A state grant that helped start Moffat County Partners has been eliminated, gutting one-third of the non-profit group's budget and putting its future programs in question.
"We'll keep running, but I'm not sure if we'll be able to take anymore kids on," said Tara Jenrich, Partners' executive director.
Jenrich along with five other Partners' affiliates statewide learned Monday that Colorado's budget woes will mean the loss of the Tony Grampsas Youth Services grant -- a cut of $34,000 this year from Moffat County's budget.
The group pairs adult volunteers in the community with children who have a variety of mentoring needs.
There are 12 such pairings in Moffat County.
While the lost funds won't affect those efforts, the 51 Moffat County children now on waiting lists could be impacted, Jenrich said.
Some Partners staff, which aside from Jenrich includes two case managers who organize monthly activities for youth and adults, might have to be let go, she said. Pairing more kids and adults would mean more case managers.
"I don't know how much more one case manager can handle ... I'm not sure how we are going to handle this, but we will see some changes," Jenrich said. "We'll definitely be looking to the community for support."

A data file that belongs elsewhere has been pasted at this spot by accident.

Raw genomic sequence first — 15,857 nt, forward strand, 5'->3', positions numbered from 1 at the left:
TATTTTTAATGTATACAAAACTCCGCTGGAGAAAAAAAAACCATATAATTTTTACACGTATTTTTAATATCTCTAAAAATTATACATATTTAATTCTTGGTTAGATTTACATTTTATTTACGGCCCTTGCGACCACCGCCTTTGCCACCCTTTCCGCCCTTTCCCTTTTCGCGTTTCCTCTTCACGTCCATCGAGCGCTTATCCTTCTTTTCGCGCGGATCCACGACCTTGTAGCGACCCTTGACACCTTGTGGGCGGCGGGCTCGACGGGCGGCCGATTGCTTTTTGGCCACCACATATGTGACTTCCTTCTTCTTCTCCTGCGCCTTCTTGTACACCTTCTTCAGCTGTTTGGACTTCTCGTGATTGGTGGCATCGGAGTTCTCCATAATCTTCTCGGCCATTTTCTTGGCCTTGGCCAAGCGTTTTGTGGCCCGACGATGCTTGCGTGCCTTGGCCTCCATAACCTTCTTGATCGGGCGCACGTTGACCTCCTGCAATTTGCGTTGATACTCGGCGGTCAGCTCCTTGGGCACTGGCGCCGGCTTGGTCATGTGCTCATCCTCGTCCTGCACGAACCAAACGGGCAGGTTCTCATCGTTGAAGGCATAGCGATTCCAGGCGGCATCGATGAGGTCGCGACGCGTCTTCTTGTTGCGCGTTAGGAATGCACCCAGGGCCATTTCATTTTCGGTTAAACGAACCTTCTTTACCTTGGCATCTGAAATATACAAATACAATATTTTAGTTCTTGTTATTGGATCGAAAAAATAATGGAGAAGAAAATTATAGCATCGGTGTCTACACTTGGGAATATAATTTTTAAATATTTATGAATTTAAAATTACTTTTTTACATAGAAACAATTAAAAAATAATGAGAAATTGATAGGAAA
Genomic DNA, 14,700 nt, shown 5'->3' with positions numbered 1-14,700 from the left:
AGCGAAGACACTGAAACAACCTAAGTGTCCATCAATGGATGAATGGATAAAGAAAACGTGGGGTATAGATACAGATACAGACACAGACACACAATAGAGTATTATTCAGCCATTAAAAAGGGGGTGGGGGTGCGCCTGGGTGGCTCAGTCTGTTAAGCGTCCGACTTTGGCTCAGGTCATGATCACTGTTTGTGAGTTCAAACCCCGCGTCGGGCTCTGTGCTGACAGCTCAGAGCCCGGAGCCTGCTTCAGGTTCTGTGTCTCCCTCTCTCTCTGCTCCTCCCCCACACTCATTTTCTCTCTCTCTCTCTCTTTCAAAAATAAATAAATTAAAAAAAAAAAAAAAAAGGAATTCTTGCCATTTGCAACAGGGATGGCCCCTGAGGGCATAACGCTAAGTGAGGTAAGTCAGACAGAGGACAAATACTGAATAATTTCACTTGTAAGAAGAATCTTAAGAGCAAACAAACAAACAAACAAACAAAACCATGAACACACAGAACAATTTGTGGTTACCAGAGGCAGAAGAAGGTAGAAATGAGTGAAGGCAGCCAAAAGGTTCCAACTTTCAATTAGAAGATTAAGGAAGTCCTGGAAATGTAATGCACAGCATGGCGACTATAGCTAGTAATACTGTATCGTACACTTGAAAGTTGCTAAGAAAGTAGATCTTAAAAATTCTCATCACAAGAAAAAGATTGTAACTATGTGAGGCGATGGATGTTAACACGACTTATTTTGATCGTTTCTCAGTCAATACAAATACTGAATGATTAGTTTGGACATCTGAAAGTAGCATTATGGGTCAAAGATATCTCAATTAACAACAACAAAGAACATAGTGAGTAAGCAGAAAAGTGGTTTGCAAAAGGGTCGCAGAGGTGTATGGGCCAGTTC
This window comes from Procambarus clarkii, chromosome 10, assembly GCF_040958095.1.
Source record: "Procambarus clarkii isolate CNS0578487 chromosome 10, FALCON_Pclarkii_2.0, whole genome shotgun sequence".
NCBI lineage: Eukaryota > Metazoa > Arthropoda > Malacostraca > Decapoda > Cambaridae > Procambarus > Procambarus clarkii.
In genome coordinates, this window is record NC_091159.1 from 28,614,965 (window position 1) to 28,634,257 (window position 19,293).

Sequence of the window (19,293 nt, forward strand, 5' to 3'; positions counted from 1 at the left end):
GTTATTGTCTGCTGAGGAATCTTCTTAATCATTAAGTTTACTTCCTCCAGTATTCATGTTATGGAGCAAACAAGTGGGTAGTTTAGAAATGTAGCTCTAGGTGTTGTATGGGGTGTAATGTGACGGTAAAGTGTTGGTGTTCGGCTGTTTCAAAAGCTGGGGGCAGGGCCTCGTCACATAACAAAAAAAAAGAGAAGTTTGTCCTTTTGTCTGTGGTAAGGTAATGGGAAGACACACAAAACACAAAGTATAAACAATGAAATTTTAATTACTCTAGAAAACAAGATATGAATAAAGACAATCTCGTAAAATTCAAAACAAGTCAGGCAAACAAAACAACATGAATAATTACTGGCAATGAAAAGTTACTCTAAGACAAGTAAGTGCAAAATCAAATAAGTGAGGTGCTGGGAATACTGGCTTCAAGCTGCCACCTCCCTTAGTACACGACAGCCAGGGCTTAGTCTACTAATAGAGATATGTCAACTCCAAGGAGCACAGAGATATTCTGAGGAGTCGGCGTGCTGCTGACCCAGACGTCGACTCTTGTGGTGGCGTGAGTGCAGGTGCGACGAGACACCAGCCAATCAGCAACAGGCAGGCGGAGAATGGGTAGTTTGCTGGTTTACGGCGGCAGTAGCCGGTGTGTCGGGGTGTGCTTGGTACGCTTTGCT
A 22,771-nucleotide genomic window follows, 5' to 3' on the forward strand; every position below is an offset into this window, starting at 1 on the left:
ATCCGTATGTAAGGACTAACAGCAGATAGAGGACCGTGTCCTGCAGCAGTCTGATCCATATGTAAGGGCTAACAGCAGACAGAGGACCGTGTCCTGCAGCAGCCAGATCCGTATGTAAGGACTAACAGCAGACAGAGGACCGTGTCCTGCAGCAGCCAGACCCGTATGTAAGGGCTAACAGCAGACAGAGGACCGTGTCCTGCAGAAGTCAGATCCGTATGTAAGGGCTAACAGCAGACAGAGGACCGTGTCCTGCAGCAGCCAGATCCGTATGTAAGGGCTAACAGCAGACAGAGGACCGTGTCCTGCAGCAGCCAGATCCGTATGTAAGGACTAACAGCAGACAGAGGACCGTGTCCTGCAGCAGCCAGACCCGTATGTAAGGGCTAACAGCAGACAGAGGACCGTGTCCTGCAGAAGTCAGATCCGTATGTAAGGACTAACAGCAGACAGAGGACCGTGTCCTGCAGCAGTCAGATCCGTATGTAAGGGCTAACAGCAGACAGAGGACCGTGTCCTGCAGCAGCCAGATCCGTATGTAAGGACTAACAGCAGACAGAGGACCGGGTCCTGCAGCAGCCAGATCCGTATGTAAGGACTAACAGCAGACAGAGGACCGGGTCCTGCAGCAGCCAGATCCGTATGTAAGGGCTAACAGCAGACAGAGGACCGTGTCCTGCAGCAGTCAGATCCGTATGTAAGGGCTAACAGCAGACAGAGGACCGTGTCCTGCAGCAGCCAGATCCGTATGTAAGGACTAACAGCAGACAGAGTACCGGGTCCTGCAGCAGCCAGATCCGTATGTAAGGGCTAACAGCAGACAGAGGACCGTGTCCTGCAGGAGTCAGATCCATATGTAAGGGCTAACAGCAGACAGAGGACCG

Tony Grampsas Youth Service dollars were instrumental in establishing Partners in Moffat County in 1998. An initial grant of $25,000 paid the salary of Partners' first local executive director -- a position still funded from the same source.
The Grampsas program -- administered by the Colorado Department of Public Health and Environment -- provides state funding for community-based programs that assist youth and their families in reducing youth crime, child abuse and neglect.
Some 22 mentoring agencies statewide will be impacted by the new cuts, including a $40,000 hit for Routt County's Partners chapter, according to Debbie Groves, coordinator of the state's Grampsas program.
"We're still trying to absorb it," said Jenrich, who was named director last July.
Jenrich said some of the surprise stems from a conference of Partners affiliates last week in Fort Collins -- attended by Lt. Gov. Jane Norton -- which left her with the impression the grant would survive through
Groves -- who attended the same conference -- said she was advised the program could survive this year with "substantial" budget reductions in the first six months.
Word of the joint-budget committee's decision was received Friday, she said.
The state had earmarked $1.2 million this year for the Grampsas program -- in its ninth year -- which had been funded at $8.6 million in 2002 prior the state's first round of cuts.
Groves, meanwhile, said that non-profits like Partners would have to turn to the people they serve.
"Everyone is hit hard, but the hope is the community can help."
Paul Shockley can be reached at 824-7031 or at firstname.lastname@example.org.